film poster by Tom Chantrell 
Directed by Robert D. Webb
Stanley Hough
Produced by David Weisbart 
Screenplay by Robert Buckner 
Story by Maurice Geraghty 
Music by Lionel Newman 
Cinematography Leo Tover 
Editing by Hugh S. Fowler 
Distributed by 20th Century Fox 
Release date: November 15, 1956
Running time 89 minutes 
Country United States 
Language English 
Budget $1,250,000
Box office $4.5 million


Elvis plays Clint Reno, the youngest of the four Reno brothers who stays home to take care of his mother and the family farm as older brothers Vance, Brett and Ray fight in the American Civil War for the Confederate Army. The family is mistakenly informed that eldest brother Vance has been killed on the battlefield. After four years of war, the brothers return home and find that Vance's girlfriend Cathy has married Clint. Although Vance accepts this wholeheartedly ("We always wanted Cathy in the family"), the family has to struggle to reach stability with this issue. The subplot of unresolved passion carries the film; it is clear from the outset upon the Reno brothers return home that Cathy still loves Vance, although she is true to the younger Clint. Honor prevails for Vance, but jealousy turns Clint into an irrationally thinking rival for the love of the heroine. In the film's opening scenes, the main plot is presented; the three Reno brothers, serving as Confederate cavalrymen, attack a Union train carrying Federal payroll of $12,000. They do not know that the war ended only a day before. The Confederates come to a decision to keep the money as spoils of war, an issue that will come back into the plot after the Reno brothers return home. A conflict of interest ensues when Vance tries to return the money against the wishes of some of his fellow Confederates, all of whom are being sought by the U.S. Government for robbery. The film reaches its tragic conclusion with a gunfight between Clint and Vance, ironically ending with Clint's death during a final shootout. In the end, the money is returned, the Reno brothers are acquitted, and the other three ex-Confederates are arrested for Clint's death. The youngest Reno brother is laid to rest at the family farm.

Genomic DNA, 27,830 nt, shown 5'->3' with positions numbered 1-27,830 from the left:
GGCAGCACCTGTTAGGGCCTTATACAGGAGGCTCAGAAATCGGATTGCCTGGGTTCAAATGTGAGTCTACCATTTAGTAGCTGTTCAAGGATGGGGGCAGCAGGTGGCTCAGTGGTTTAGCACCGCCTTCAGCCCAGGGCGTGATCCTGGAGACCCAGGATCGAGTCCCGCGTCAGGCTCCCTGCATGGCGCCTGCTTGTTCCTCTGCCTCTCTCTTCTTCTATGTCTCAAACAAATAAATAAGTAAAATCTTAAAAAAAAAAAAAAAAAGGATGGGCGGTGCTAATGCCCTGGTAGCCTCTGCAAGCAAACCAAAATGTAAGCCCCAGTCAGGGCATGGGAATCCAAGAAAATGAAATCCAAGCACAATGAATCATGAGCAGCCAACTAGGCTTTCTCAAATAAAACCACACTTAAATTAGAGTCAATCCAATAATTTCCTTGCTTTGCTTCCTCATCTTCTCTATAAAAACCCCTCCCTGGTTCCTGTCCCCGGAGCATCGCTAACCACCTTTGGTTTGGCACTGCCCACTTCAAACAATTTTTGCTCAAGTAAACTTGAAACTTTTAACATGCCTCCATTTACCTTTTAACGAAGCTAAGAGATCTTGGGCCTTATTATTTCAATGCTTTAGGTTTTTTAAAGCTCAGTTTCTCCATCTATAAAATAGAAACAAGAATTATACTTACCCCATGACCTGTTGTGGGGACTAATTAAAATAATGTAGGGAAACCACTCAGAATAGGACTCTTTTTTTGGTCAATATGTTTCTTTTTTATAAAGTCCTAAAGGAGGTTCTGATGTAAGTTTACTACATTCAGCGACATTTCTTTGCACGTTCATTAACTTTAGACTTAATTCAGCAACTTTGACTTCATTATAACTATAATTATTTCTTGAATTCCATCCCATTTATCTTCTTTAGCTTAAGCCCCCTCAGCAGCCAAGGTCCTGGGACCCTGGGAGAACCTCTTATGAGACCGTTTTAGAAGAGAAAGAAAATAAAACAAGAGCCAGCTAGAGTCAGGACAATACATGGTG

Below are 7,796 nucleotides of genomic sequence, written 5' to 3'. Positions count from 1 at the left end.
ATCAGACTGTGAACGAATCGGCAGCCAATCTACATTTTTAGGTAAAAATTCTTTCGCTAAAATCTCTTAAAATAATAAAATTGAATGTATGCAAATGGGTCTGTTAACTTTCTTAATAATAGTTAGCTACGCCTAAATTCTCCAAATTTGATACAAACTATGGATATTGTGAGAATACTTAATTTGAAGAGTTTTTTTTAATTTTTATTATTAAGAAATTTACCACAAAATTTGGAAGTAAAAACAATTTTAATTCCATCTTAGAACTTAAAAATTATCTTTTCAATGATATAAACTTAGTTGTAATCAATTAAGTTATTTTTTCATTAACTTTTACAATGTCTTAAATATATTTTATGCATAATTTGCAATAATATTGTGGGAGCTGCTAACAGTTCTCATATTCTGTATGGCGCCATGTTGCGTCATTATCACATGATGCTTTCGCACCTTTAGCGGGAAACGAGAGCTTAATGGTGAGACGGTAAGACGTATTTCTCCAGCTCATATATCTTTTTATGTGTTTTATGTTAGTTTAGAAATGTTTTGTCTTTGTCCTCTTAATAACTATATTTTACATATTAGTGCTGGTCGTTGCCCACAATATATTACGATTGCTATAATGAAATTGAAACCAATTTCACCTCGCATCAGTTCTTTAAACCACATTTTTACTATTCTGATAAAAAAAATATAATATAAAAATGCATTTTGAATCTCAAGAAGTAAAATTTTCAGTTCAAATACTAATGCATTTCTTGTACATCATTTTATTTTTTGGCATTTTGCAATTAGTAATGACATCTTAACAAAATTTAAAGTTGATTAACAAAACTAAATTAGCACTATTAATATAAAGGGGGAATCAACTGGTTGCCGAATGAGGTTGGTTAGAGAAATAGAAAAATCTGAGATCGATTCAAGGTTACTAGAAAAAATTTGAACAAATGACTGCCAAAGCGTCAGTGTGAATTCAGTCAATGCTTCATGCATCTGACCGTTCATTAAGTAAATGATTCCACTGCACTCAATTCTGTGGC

Richard Egan as Vance Reno
Debra Paget as Cathy Reno
Elvis Presley as Clint Reno
Robert Middleton as Mr. Siringo
William Campbell as Brett Reno
James Drury as Ray Reno
Neville Brand as Mike Gavin
Mildred Dunnock as Martha Reno
Russ Conway as Ed Galt
Ken Clark as Mr. Kelso


Written by Elvis Presley and Ken Darby
Performed by Elvis Presley

Written by Elvis Presley and Ken Darby
Performed by Elvis Presley

Written by Elvis Presley and Ken Darby
Performed by Elvis Presley

Written by Elvis Presley and Ken Darby
Performed by Elvis Presley

Love Me Tender is a 1956 American black-and-white CinemaScope motion picture directed by Robert D. Webb, and released by 20th Century Fox on November 21, 1956.[3] The film, named after the song, stars Richard Egan, Debra Paget, and introduces Elvis Presley in his first theatrical release. It is in the Western genre with musical numbers. As Presley's movie debut, it was the only time in his acting career that he did not receive top billing.[4] Love Me Tender was originally to be titled The Reno Brothers, but when advanced sales of Presley's "Love Me Tender" single passed one million—a first for a single—the film title was changed to match.